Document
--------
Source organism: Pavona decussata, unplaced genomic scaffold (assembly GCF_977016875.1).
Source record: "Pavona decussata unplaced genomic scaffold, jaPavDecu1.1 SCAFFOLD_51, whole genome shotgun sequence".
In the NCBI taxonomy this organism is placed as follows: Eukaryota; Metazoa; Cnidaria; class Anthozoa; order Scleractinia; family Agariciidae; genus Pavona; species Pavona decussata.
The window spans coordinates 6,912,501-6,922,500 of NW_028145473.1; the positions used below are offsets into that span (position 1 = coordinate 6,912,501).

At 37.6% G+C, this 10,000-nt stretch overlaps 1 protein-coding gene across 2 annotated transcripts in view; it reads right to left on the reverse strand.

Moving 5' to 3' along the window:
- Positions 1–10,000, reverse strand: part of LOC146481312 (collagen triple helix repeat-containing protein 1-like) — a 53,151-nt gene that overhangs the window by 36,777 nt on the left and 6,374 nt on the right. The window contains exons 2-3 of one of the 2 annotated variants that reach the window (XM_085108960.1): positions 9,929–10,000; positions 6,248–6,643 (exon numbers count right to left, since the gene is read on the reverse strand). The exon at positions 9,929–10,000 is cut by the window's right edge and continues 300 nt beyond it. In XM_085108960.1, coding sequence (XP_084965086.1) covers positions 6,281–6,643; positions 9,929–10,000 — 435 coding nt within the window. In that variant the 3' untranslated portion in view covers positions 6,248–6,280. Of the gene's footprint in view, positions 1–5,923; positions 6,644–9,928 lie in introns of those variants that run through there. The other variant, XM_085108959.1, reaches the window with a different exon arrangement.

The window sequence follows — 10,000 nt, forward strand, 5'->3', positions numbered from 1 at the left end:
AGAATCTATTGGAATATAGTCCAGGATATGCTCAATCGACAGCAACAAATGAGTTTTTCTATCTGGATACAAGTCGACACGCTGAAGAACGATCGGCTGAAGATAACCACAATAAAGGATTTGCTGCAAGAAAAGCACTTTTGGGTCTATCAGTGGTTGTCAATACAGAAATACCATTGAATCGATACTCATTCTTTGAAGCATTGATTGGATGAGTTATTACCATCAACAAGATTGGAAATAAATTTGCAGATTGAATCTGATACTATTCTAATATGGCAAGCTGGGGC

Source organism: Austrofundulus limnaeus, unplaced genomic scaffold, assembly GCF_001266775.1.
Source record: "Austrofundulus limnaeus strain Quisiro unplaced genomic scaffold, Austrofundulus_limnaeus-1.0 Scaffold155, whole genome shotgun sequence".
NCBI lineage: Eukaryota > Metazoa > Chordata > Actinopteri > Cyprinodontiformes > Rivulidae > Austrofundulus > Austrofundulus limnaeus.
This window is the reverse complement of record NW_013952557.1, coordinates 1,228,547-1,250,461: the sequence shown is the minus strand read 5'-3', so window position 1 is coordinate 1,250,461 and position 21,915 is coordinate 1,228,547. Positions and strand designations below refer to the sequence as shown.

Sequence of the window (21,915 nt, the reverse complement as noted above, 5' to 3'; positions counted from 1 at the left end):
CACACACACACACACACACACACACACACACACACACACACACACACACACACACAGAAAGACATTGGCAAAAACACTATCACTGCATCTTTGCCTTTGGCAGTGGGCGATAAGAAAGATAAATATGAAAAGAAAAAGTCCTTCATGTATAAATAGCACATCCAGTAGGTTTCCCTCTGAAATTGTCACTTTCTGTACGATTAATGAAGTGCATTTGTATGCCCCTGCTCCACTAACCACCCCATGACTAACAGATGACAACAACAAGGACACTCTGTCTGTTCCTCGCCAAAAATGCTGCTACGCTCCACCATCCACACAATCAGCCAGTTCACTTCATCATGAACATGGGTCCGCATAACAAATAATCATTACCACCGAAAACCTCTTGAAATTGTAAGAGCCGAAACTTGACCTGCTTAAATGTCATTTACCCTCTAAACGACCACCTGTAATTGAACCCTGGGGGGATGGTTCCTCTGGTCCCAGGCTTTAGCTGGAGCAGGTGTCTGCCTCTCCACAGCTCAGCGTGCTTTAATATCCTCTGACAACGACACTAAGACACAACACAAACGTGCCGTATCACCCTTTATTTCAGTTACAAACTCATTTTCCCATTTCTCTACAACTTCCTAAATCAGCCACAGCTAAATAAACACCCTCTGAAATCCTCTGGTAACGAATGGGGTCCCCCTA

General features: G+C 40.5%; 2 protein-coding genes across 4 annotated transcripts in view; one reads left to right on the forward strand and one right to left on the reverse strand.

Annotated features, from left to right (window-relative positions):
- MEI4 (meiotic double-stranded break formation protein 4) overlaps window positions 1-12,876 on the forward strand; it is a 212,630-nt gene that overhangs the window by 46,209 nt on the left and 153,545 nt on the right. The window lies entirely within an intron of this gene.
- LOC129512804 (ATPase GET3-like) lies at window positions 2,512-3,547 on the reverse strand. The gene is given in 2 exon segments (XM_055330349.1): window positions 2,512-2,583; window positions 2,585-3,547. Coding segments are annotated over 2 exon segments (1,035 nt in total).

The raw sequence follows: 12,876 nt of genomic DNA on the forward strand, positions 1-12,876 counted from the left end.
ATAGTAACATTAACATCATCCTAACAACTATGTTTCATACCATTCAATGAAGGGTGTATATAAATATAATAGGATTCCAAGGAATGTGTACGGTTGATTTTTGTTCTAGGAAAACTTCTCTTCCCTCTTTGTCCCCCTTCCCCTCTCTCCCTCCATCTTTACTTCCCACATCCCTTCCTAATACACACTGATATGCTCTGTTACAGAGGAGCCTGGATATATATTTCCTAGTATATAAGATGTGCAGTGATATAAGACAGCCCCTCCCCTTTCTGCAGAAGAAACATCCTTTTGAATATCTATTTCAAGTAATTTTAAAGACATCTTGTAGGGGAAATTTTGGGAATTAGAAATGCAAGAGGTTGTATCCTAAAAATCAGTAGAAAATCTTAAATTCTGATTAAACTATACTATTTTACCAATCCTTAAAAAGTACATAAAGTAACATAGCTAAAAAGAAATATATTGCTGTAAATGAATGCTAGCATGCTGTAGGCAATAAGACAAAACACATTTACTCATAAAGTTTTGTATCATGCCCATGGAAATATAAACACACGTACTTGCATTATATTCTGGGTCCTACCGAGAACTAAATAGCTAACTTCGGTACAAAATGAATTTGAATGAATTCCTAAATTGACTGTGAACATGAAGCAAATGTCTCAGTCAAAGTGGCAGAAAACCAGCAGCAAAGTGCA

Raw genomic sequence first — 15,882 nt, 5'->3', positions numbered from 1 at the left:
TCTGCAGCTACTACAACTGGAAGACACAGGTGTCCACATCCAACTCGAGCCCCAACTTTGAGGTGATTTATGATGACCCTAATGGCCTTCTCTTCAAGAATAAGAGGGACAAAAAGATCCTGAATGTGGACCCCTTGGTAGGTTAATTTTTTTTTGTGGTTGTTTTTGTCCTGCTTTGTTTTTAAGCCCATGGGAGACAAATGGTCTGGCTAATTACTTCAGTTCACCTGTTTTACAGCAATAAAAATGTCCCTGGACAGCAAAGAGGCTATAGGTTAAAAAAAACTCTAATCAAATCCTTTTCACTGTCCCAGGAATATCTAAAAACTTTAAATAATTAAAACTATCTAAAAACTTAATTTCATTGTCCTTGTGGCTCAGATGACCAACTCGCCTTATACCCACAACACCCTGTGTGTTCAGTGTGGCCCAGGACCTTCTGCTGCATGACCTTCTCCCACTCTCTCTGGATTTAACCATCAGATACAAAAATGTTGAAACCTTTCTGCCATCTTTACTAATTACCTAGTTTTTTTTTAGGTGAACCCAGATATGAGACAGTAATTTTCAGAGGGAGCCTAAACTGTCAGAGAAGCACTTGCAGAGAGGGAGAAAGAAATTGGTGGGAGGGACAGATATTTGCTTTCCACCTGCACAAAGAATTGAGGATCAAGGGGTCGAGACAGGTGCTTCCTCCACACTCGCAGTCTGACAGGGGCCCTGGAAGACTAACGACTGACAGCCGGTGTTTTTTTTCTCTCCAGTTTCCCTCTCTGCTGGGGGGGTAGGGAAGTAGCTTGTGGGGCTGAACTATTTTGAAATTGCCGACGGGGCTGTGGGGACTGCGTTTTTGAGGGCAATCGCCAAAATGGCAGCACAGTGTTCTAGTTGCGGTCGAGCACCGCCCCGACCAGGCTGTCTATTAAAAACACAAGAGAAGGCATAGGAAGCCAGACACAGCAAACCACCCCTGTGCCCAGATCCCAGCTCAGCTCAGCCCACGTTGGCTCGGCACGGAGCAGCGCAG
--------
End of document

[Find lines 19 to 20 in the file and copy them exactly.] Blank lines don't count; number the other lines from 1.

- LOC129512804 (ATPase GET3-like) lies at window positions 2,512-3,547 on the reverse strand. The gene is given in 2 exon segments (XM_055330349.1): window positions 2,512-2,583; window positions 2,585-3,547. Coding segments are annotated over 2 exon segments (1,035 nt in total).

The raw sequence follows: 12,876 nt of genomic DNA on the forward strand, positions 1-12,876 counted from the left end.